A specialized form of cell division that results in the production of mature sperm and ova.
Hollow filamentous structures that make up carious components of the cell.
The division of one cell into two genetically identical and equal daughter cells.
Abnormal and persistent muscle spasms.
Collectively, the name for the connective and supporting tissues of the nervous tissue.
Small rod-like organelles that function as the metabolic centerof the cell and produce ATP.
The main functional unit of the nervous system.
Uncharged particles that are part of the make up of an atom.
Smooth muscle tissue.
The membrane that surrounds the nucleous of the cell.
Nuclear Envelope
Rounded, dense structures in the protoplasm that contain RNA and synthesize proteins.
The nerve center, or central body, of the cell, embedded within the protoplasm.
An opposing pressure to hydrostatic pressure, it pulls water back into the capillary from the intersititial space in an effort to create balance.
Oncotic Force
Different types of tissues working together to perform a particular function.
The internal structures within the cell.
Any living thing considered as a whole, made up of various organ systems.
A group of organs that have a common purpose, such as the skeleton and muscles, circulatory, and respiratory systems, among others.
Organ System
The movement of a solvent, such as water, from an area of low solute concentration to one of concentration through a selectively permeable membrane to equalize concentrations of a solute on both sides of the membrane.
The measure of the tendency of water to move by osmosis across a membrane.
Osmotic Pressure
Process in which oxygen is used chemically to produce energy from carbohydrates.
Oxidative Metabolism
The portion of the serous membrane that lines the walls of the trunk cavities.
Parietal Portion
The region around the heart.
Pericardial Cavity
An abnormal accumulation of fluid within the pericardial sac.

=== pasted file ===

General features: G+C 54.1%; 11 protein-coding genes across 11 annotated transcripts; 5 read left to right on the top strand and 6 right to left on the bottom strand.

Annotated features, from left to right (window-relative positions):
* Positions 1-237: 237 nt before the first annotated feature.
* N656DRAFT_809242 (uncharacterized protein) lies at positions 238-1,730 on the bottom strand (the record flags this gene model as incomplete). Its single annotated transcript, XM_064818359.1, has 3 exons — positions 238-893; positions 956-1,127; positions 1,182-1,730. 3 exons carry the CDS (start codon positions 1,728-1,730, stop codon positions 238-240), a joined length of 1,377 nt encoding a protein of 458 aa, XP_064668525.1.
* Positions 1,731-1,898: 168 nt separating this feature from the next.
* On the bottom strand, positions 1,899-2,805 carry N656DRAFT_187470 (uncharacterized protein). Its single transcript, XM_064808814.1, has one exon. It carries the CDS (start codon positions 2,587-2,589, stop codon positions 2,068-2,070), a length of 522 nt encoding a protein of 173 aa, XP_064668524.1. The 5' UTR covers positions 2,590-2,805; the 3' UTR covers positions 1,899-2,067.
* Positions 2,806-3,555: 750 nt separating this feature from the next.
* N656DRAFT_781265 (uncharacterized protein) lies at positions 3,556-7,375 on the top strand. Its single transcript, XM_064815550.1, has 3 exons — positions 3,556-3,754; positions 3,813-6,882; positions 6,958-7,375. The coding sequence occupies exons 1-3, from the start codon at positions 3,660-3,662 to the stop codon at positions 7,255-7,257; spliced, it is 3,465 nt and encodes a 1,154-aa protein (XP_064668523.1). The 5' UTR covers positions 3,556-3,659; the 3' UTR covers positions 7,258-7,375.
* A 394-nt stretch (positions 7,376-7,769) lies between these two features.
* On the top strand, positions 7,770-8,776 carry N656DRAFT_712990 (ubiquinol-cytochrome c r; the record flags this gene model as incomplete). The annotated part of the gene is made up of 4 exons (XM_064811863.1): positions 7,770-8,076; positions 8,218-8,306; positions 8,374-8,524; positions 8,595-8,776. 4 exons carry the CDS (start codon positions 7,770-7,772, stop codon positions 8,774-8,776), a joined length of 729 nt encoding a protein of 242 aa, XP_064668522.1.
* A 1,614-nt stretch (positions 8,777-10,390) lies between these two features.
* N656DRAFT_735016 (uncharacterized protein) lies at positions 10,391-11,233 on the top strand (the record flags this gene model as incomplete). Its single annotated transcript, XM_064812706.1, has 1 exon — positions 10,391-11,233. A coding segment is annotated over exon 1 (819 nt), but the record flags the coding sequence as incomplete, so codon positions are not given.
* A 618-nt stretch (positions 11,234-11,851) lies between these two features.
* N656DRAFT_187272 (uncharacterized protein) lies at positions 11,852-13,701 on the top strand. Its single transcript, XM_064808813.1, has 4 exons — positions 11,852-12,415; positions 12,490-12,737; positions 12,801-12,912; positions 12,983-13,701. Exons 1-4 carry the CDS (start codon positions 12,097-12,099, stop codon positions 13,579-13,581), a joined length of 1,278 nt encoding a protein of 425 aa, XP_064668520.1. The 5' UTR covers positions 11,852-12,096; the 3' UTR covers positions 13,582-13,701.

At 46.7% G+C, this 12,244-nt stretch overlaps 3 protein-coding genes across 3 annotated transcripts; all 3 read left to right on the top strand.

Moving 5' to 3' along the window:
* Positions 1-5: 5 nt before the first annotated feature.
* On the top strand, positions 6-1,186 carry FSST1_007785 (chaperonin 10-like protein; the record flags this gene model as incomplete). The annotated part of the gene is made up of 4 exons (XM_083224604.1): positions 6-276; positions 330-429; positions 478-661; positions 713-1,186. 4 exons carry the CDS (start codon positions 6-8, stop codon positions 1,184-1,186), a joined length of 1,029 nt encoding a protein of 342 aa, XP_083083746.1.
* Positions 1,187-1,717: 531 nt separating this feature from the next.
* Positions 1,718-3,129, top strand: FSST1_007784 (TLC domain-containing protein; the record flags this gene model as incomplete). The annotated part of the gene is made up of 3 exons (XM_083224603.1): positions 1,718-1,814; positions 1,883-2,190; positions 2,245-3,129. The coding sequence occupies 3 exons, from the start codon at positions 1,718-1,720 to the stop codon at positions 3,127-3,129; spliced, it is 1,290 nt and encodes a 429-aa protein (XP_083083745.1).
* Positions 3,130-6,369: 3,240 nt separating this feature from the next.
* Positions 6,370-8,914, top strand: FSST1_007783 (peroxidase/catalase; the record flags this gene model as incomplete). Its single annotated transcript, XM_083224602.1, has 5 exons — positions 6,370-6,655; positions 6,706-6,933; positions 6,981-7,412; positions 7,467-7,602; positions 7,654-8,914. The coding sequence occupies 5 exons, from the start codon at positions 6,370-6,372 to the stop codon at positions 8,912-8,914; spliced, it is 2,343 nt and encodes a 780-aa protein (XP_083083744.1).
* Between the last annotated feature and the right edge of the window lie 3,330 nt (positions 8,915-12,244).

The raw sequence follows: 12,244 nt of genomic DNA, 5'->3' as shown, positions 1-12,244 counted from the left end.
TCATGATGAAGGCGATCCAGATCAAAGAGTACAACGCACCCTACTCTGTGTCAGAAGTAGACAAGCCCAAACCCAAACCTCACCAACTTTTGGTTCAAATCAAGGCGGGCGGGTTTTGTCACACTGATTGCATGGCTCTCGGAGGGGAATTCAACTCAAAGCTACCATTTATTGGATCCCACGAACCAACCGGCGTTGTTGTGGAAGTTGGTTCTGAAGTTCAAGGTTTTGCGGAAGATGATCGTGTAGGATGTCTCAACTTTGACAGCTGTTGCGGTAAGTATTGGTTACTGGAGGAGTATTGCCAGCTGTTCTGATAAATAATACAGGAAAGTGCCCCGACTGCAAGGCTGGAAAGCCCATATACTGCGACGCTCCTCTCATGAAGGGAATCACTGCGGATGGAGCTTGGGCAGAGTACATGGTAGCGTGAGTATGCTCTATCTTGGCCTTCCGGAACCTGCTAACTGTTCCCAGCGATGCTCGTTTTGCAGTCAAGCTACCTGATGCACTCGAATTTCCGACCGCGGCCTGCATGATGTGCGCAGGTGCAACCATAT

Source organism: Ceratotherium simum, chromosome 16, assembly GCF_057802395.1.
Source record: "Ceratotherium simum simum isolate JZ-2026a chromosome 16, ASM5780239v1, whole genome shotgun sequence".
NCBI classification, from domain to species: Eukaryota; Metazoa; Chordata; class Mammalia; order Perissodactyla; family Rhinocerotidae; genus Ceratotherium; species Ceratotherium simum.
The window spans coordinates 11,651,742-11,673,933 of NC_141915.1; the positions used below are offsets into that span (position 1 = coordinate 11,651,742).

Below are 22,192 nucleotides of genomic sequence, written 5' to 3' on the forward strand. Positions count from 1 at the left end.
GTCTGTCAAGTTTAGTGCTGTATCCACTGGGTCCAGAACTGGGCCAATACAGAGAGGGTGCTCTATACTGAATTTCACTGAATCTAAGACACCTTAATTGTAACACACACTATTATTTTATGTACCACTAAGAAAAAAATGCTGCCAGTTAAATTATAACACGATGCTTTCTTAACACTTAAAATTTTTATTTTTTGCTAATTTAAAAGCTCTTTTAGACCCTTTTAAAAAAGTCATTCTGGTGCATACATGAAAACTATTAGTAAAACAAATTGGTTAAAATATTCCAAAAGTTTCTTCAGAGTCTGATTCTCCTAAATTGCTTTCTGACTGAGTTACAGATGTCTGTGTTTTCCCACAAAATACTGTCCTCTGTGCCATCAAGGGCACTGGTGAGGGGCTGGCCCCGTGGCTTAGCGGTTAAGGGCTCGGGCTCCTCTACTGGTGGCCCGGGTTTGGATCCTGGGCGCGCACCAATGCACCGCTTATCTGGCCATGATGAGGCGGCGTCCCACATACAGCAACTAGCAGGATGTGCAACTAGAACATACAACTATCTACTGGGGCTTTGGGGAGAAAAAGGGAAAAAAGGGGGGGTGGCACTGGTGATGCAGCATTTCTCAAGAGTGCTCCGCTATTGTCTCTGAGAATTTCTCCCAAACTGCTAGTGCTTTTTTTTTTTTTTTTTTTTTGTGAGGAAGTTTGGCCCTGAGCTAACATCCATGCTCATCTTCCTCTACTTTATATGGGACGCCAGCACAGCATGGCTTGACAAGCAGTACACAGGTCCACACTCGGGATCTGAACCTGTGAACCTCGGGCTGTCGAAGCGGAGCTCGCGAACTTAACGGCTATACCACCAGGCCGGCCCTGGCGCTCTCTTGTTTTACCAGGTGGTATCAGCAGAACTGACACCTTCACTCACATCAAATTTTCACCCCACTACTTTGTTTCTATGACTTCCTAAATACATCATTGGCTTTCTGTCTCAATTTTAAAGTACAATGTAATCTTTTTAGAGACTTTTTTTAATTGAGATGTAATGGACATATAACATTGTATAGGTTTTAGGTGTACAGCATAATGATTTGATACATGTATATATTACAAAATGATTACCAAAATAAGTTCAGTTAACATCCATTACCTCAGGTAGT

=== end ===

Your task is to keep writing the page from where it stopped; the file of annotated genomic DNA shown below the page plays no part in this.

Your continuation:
Pericardial Effusion
the fluid-filled potential space between the layers of the pericardium.
Pericardial Sac
A condtion that occurs as fluid accumulates around the heart, which restrcts the heart's stroke volume.
Pericardial Tamponade
The serrous membranes that surround the heart.
The membrane that covers the bones of the skull and all other bones, except at articular surfaces.
The nerves that extend from the brain and spinal cord to various parts of the body by exiting between the vertebrae of the spine.
Peripheral Nerves
An inflammation of the peritonitis.
Endocytosis involving solid particles.
Endocytosis involving liquid.
Serous membranes surrounding the lungs.
The potential space between the visceral and parietal pleura.
Pleural Cavity
An abnormal accumulation of fluid within the pleural cavity.
Pleural Effusion
The small amount of lubricating fluid that fills the pleural cavity.
Pleural Fluid
An abnormal accumulation of air within the pleural cavity.
Positively charged particles that are part of the make-up of an atom.
A viscous liquid matrix that supports all internal cellular structures and provides a medium for intracellular transport; also called cytoplasm.
A single layer of epithelial cells of varying heights, all of which attach to the basement membrane, but all do not reach the free surface.
Pseudostratified Epithelium
The space behind the knee.
Popliteal Fossa
Area of the neck containing the lymph nodes, brachial plexus, spinal accessory nerve, and a portion of the subclavian artery.
Posterior Triangle
Replacing dead cells with new cells on an ongoing basis.